The Great Trossachs Forest LSER case study

trossachs-lser-mapKey facts

Partners: FCS; RSPB; Woodland Trust Scotland; Scottish Forest Alliance;  Scottish Water and the Loch Lomond and Trossachs National Park are key stakeholders.

Extent: 16,650ha

Habitats and species: Native broadleaved woodland; wood pasture; acid and mesic grassland; heathland; mire and peatland;  montane mosaics;  black grouse.

Duration: 200 years

Monitoring: Site condition monitoring; species/habitats surveys; monitoring carbon sequestration.


The Great Trossachs Forest is one of the largest broadleaved woodland regeneration projects in Britain.  It comprises restoration work at three sites: Inversnaid RSPB reserve, the National Forest Estate area surrounding Loch Katrine and the Woodland Trust-managed Glen Finglas estate.  Over a 200 year period, the initiative aims to restore a fairly degraded upland landscape to a more natural habitat mosaic with significantly enhanced ecosystem functions.

Aims and objectives

  1. Habitat Management: To create a forest landscape large enough to support a dynamic and functional ecosystem, which expands and contracts over time, allowing habitats and species to adapt to climate change.  This includes protecting and enhancing over 10,000 hectares of native woodland, moorland, montane scrub, wood pasture, grassland and wetland; and creating around 4400ha of native woodland.
  2. People engagement: To become a renowned focal point offering a high quality visitor experience attracting visitors from the UK and overseas, benefiting local communities both socially and economically.  This will includes improved access and engaging local communities and businesses by working with them.
  3. Life-long learning: Involving schools, universities, research institutes and volunteers; and providing opportunities for people to learn about cultural landscapes, forest ecosystems, sustainable land management, climate change, biodiversity and wildlife.
  4. Partnership working: To be a flagship partnership project, setting an example and encouraging other land managers to work across boundaries to benefit wildlife and people.
  5. Other: Delivering quality water to Glasgow and enabling delivery of the priorities set by Loch Katrine’s Integrated Catchment Management Plan.

In addition the project contributes to a 200-year programme of research and monitoring to understand the benefits of ecosystem restoration, particularly in relation to carbon management.

Approach to restoration

Each site and partner has specific management objectives for their landholdings that will be delivered within the wider planning framework.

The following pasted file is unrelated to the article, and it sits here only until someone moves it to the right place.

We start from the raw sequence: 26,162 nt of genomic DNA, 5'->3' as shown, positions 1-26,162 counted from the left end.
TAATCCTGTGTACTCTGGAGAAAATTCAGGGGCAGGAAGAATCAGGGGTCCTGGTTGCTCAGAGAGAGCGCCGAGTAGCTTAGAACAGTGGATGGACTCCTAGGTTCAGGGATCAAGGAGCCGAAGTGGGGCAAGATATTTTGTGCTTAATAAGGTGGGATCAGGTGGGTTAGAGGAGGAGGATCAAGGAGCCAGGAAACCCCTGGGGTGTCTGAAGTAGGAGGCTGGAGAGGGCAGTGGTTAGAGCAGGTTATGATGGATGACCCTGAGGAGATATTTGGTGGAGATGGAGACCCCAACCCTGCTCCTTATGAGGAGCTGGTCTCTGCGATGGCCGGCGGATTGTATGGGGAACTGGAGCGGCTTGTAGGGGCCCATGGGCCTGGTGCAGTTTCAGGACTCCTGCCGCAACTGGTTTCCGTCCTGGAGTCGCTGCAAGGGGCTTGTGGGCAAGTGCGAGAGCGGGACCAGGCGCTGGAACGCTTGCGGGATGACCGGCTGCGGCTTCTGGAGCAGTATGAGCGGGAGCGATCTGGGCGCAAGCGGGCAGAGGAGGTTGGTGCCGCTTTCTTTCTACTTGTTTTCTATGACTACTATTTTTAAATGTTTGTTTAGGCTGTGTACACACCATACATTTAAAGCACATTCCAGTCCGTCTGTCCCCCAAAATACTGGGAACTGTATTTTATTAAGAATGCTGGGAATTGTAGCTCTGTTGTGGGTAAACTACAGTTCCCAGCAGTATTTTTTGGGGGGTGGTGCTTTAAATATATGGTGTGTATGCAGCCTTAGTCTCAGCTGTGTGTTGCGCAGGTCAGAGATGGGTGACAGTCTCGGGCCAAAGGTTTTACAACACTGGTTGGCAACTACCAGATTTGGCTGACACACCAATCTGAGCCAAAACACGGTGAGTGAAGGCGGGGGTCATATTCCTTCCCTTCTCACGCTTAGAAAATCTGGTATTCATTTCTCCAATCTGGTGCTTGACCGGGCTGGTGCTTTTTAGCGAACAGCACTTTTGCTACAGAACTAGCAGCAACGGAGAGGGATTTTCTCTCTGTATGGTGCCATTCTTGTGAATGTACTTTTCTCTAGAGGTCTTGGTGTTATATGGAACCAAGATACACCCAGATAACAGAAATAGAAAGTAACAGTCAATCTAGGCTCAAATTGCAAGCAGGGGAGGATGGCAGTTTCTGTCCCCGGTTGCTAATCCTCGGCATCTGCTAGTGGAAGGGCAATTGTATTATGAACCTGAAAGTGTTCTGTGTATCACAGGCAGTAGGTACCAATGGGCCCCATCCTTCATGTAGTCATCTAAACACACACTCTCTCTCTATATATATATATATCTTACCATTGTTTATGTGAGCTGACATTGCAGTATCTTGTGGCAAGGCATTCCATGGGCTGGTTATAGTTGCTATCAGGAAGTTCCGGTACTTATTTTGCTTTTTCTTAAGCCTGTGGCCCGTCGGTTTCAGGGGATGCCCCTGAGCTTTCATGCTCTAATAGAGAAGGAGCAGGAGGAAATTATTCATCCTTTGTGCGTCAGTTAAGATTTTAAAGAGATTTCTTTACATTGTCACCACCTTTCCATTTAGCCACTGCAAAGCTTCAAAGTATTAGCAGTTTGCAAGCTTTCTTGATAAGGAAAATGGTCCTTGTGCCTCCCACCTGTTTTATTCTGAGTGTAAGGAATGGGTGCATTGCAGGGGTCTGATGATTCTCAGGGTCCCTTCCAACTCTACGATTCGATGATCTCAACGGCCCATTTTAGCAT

The project focuses on:

  • natural regeneration of native woodlands  and planting of new native woodland, with deer control primarily by fencing;
  • protection and enhancement of priority open ground habitats;
  • management of wood pasture.

Conservation grazing by cattle is used on three sites. Integrated Habitat Network modelling is being used to guide restoration efforts. The work is part of the Scottish Forest Alliance’s wider programme that involves significant scientific input from Forest Research on woodland biodiversity and monitoring carbon sequestration by native woodland.

Key issues

Benefits and ecosystem services

The project is intended to restore a range of ecosystem functions with a strong focus on woodland and upland biodiversity, carbon sequestration and water quality.  Climate change is a project driver and was central to attracting British Petroleum (BP)’s investment of £10million in the Scottish Forest Alliance.  BP own the rights to any potential future carbon credits.

Particular expertise

The Great Trossachs Forest organisations have particular expertise in:

  • deer management, especially in relation to the cumulative impacts of large, fenced enclosures on deer movement and welfare, and how this impacts on neighbouring land holdings;
  • implementing a flexible partnership model, involving multiple organisations delivering a common vision across several landholdings via a range of working methods;
  • management of wood pasture involving use of livestock;
  • management in ways that ensure high water quality;
  • the use of Integrated Habitat Networks in guiding restoration action. 


  • It has taken more time than anticipated to get the project properly embedded within the member organisations. 
  • The difficulties of managing expectations within the local community.  These can be too high, and/or local interests can expect delivery over unrealistically short time scales.  It is hard for people to grasp the slow progress of ecological change and envisage future landscapes and their benefits.
  • How to properly gauge opinion within local communities, when this can be distorted by particularly vocal individuals or groups.
  • The need to establish high quality communication right from the start.

Potential lessons

  • When working as a multiple-owner partnership, it is important to adopt a flexible approach to management, to allow for the different organisational remits and working practices of the partner organisations. 
  • There is value in multiple-owner partnerships, because members can learn from their different experience of, and approaches to, restoration.
  • The value of having partners commit to a 200 year programme, which allows for long term planning.
  • Usefulness of having a dedicated member of staff, rather than relying  on existing staff slotting the LSER work into their other work programmes.
  • The Great Trossachs Forest (as an SFA site) demonstrates the potential of attracting corporate investment.